Aidan O'Brien admits it would be beyond his wildest dreams if Camelot can ensure his place in racing legend and secure Triple Crown glory in the Ladbrokes St Leger at Doncaster.
O'Brien has had some of the greatest racehorses of the modern era pass through his hands since taking over the reins at Ballydoyle in the mid-90's, but claims none compare to a three-year-old Montjeu colt he describes as "an incredible talent."
It is 42 years since the great Nijinsky claimed the holy grail of 2000 Guineas, Derby and Leger, the first time it had been done since Bahram in 1935.
Only 15 horses have completed the treble in Turf history - although Pommern, Gay Crusader and Gainsborough are not generally recognised as their races were all run at Newmarket during the First World War and all three won a race known as the September Stakes, which was a replacement for the Leger.
No horse has attempted the feat since the Vincent O'Brien-trained Nijinsky, who, like the unbeaten Camelot, was housed at Ballydoyle.
Camelot has purposely been given time to prepare for this ultimate test, having not been seen since completing the Derby double at the Curragh in late June.
It also promises to be a landmark day for O'Brien from another point of view, as victory in the Leger would mean he would become the first to train all five British Classic winners in a single season.
Aside from Camelot, the O'Brien-trained Homecoming Queen won the 1000 Guineas while Was landed the Investec Oaks.
O'Brien said: "We've had great horses all through the years and you always hope something different will come along again and then when he (Camelot) arrived it was just incredible.
"He's an incredible talent really. One of those very special horses, one that only comes once in a lifetime.
"We are in the zone where you don't want to talk about things - you just want to keep everything smooth.
"We think Camelot is like no other horse. Who knows what is going to happen - we don't take anything for granted. We will do our very best - it's all we can do.
"We (O'Brien and his wife Annemarie) breed horses - you don't look for just speed anymore, it is class you look for (in stallions).
"They have to have speed, stamina and courage - they are the three most important things when you are breeding horses. The Leger will expose the last two.
"To be going for the Triple Crown is something I could never dream of happening. Extreme distance can break hearts. The Triple Crown is the full test of the three-year-old."
Main Sequence was five lengths adrift of Camelot when runner-up in the Epsom Derby and reopposes on Town Moor this weekend.
Trainer David Lanigan admits it will be difficult to turn the tables, but is keen to give it a go as both horses step up from a mile and a half to a mile and three-quarters.
Lanigan said: "He had a canter this morning and he seems in really good form.
"We all know Camelot is going to be very hard to beat, but it's the last British Classic, we know it's going to be hard to win, but we'll give it a go."
Joining Camelot on the trip across the Irish Sea is Tommy Carmody's fast-improving colt Ursa Major, winner of the Irish St Leger trial at the Curragh.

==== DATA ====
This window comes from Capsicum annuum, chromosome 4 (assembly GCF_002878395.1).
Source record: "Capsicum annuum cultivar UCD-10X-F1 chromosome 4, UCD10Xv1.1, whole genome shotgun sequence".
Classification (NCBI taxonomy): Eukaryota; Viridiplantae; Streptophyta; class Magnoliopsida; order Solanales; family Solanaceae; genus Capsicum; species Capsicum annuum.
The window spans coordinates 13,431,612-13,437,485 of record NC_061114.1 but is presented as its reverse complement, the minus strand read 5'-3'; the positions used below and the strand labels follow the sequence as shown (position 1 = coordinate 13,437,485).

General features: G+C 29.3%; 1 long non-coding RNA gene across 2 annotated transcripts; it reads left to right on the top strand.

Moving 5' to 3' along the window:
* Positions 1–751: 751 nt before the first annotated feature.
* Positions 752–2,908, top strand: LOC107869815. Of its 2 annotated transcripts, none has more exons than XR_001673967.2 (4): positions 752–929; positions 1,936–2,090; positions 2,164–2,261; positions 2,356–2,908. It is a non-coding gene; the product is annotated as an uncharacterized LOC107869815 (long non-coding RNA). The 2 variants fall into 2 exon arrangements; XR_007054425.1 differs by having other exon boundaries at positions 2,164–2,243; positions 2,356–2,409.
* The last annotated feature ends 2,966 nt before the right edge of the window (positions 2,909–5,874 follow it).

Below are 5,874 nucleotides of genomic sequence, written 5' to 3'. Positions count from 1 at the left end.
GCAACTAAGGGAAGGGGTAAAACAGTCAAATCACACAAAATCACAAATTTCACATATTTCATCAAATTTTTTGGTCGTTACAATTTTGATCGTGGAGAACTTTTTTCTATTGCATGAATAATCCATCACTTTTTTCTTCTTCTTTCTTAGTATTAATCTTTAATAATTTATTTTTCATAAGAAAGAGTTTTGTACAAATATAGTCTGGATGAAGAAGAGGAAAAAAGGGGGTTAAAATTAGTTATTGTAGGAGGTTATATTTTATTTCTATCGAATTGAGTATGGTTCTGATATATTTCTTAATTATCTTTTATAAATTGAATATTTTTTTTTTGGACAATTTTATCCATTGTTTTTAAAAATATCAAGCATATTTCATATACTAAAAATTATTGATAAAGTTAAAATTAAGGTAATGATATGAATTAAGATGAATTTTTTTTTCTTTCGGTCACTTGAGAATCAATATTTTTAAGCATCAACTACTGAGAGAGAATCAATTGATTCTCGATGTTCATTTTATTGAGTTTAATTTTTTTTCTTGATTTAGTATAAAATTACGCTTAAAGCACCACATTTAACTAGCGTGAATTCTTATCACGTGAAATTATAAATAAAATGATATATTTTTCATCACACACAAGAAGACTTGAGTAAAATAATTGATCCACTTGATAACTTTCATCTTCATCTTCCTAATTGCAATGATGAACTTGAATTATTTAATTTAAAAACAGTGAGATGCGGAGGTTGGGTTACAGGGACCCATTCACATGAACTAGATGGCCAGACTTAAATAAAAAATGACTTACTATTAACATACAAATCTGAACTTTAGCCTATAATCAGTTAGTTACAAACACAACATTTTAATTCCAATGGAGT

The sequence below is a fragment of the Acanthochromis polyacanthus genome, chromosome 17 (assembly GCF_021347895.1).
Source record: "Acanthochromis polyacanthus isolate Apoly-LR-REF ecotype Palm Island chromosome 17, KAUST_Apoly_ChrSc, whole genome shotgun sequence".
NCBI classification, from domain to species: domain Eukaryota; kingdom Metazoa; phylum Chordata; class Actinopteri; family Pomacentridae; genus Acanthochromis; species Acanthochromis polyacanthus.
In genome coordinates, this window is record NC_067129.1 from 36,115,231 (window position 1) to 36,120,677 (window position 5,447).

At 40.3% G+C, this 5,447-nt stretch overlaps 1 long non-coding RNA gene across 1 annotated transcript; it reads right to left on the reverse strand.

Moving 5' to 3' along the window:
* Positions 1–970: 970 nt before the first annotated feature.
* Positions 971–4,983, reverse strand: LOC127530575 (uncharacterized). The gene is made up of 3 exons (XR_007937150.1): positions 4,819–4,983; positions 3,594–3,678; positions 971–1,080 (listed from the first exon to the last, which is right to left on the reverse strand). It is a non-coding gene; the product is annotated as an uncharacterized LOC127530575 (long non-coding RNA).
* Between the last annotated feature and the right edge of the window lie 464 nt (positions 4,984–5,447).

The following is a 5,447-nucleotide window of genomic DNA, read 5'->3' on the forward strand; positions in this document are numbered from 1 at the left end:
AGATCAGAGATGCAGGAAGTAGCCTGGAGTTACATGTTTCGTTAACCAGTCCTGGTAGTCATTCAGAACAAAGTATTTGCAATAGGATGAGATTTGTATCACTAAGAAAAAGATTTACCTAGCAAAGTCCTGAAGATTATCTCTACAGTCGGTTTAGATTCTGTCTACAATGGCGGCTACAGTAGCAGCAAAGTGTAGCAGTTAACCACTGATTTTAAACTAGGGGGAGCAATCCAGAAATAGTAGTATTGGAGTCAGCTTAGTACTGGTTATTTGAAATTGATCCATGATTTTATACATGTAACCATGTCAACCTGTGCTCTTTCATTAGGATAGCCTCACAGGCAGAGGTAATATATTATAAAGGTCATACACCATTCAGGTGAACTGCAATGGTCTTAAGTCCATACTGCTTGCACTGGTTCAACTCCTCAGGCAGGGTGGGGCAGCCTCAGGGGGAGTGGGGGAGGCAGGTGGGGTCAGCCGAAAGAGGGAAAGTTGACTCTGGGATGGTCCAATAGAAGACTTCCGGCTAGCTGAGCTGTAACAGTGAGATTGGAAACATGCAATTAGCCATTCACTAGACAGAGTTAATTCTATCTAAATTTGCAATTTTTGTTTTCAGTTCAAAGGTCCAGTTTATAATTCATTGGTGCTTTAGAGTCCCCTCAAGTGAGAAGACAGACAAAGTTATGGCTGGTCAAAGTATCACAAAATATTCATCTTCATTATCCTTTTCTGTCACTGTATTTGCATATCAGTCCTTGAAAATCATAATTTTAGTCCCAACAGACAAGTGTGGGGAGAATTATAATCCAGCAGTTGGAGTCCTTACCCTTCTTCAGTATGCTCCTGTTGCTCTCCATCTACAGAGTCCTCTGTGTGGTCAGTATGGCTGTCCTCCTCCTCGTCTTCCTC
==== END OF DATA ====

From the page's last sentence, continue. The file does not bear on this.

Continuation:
The St Leger is one of the few major races still eluding top jockey Johnny Murtagh, but he feels Ursa Major has plenty going for him.
He said: "He's a three-year-old and we're never going to have the chance to run in a Classic again.
"It's not a one-horse race, Camelot has to turn up, he has to perform and he has to run over a mile and six and a half furlongs, but obviously he has the best form by far.
"My horse is a nice stayer, he's done nothing but improve, so we're looking forward to it."
The last of Henry Cecil's four Leger heroes was Michelozzo in 1989 and this year he saddles Thomas Chippendale, who carries the colours of Yorkshireman Robert Ogden.
Ogden's racing manager, Barry Simpson said: "We're perfectly happy with him and his work has been good.
"Realistically we know Camelot is above all the rest, but equally, if you discount the pacemaker, there are seven other horses in the race that are very closely matched."
The Godolphin team have won the St Leger on five previous occasions, but this year's representative Encke is one of the outsiders.
Trainer Mahmood Al Zarooni said: "We can dream of beating Camelot but anything can happen in this game and our horse deserves to take his chance."
The William Haggas-trained Guarantee did not make his debut until finishing second at Windsor in mid-June, but has since completed a hat-trick in the Melrose Stakes at York.
Haggas said: "He's very well and will have enjoyed the rain that came on Wednesday. He's an improving young horse, but he's got another huge mountain to climb.
"He's on good terms with himself and if you're not in, you can't win."
John Gosden has saddled the last two St Leger winners and four in all.
He has a formidable hand with Thought Worthy and Michelangelo joined by expected pacemaker Dartford.
Gosden said: "Thought Worthy has been fine since York where he showed he's a very game horse. He's from a family of tough staying horses.
"Michelangelo has done nothing wrong in his four races. He was third in the Gordon Stakes at Goodwood, which is not everybody's track.
"He was staying on well at the end of that race and so did Arctic Cosmos before winning the Leger two years ago."